To the extent that the world’s once most deliberative institution performs its duty at all, the US Senate is reactive rather than deliberative. It reacts to crises of the moment such as school/church shootings and short-term continuing spending resolutions.
Unless your Congressman or senator is Ryan, Pelosi, McConnell or Schumer, it’s unlikely your representative or senator had a say in one of Congress’ most important duties: appropriations. The bill was presented to the rank and file Congress on a Wednesday, which gave them scant time to read the ginormous thing before voting on Friday. This insult to the sovereign people conjures up images of taxation without representation, and perhaps more pointedly, it reflects the absence of deliberation in the world’s once most deliberative body, the US Senate.1
The purpose of government is to promote national happiness. To do so, government must be prudent, and to be prudent, it needs at least one deliberative lawmaking institution.
In The Federalist numbers 62 through 66, Alexander Hamilton, James Madison and John Jay elaborated on the Senate’s place in the Framers’ compound federal republic. There were safeguards of the people’s liberty in the Framers’ plan not present in our modern and much corrupted Constitution. Central to the retention of liberty were the different bodies of electors to Congress and the Presidency. Electors to the House were a significant percentage of adult males. To the Senate, electors were the people in the business of state government, the legislators. For the President, electors were a temporary body of local leaders immune from corruption. No republic, wrote Publius in Federalist 63, lasted long without a stable, deliberative institution “to protect the people from their own temporary errors and delusions.”
The people did not directly elect the Senate, yet it was responsible to them indirectly through state legislatures and provided enough isolation from the raucous electorate to examine proposed laws calmly, rationally, and deliberatively. Certain duties of the Senate reflect a special place distinct from the House. Impeachment trials, appointments and treaty advice and consent powers demand the deepest deliberation. The treaty power, exercised in coordination with the President, establishes contracts between nations. Since treaties are ratified without input from the people in the House of Representatives, yet are the law of the land, it is an apparent departure from the tenet that just laws demand the consent of the governed. Yet, knowing the nature of popular assemblies, our Framers considered and rejected the people’s input on treaties. The treaty power extends the interests of Senators beyond their state borders and forces them to consider truly national interests vis a’ vis the world.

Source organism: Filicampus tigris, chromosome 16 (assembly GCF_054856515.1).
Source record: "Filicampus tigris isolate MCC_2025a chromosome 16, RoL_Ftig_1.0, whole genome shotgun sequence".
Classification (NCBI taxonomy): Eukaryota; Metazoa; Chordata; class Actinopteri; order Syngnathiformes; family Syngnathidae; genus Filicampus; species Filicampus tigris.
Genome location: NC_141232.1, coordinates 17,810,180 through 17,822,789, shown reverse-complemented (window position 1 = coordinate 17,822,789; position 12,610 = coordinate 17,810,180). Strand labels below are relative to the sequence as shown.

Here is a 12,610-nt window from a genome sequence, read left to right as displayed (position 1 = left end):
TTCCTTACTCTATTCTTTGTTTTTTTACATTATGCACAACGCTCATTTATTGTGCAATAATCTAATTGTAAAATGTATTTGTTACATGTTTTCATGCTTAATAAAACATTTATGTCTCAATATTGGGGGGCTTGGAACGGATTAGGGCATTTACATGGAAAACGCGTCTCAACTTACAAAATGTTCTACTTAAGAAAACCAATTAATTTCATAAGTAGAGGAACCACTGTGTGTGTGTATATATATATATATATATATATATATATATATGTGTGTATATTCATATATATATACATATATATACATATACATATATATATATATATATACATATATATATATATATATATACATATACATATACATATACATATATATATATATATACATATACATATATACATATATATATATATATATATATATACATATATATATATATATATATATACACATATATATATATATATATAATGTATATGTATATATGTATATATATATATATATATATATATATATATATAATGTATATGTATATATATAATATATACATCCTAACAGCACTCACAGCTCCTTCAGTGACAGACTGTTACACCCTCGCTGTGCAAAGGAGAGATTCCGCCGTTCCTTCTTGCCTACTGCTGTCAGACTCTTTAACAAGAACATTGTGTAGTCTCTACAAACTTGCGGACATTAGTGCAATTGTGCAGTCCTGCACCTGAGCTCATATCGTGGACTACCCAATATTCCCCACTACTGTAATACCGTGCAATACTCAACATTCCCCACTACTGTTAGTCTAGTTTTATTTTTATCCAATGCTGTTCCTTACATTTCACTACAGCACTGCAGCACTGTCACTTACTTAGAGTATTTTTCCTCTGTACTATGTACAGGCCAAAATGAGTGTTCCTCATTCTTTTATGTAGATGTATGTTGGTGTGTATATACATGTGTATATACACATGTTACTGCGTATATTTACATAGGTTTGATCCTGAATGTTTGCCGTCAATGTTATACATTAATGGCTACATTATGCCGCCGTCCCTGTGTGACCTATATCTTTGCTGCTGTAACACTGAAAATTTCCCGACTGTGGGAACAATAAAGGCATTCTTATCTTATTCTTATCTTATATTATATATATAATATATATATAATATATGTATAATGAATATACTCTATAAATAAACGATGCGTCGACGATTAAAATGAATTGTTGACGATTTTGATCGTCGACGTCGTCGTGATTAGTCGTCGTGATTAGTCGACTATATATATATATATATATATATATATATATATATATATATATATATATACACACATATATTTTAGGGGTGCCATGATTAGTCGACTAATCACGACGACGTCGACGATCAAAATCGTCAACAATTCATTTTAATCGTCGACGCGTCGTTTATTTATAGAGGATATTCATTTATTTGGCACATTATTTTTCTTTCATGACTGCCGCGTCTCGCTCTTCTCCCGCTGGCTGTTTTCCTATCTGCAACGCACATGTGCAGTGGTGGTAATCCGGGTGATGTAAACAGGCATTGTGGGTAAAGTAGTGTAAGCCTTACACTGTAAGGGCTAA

A deliberative institution will have:2
Information. The extent to which participants are given access to reasonably accurate information that they believe to be relevant to the issue.
Substantive Balance. The extent to which arguments offered by one side or from one perspective are answered by considerations offered by those who hold other perspectives.
Diversity. The extent to which the major position in the public are represented by participants in the discussion.
Conscientiousness. The extent to which participants sincerely weigh the merits of the arguments.
Equal Consideration. The extent to which arguments offered by all participants are considered on the merits regardless of which participants offer them.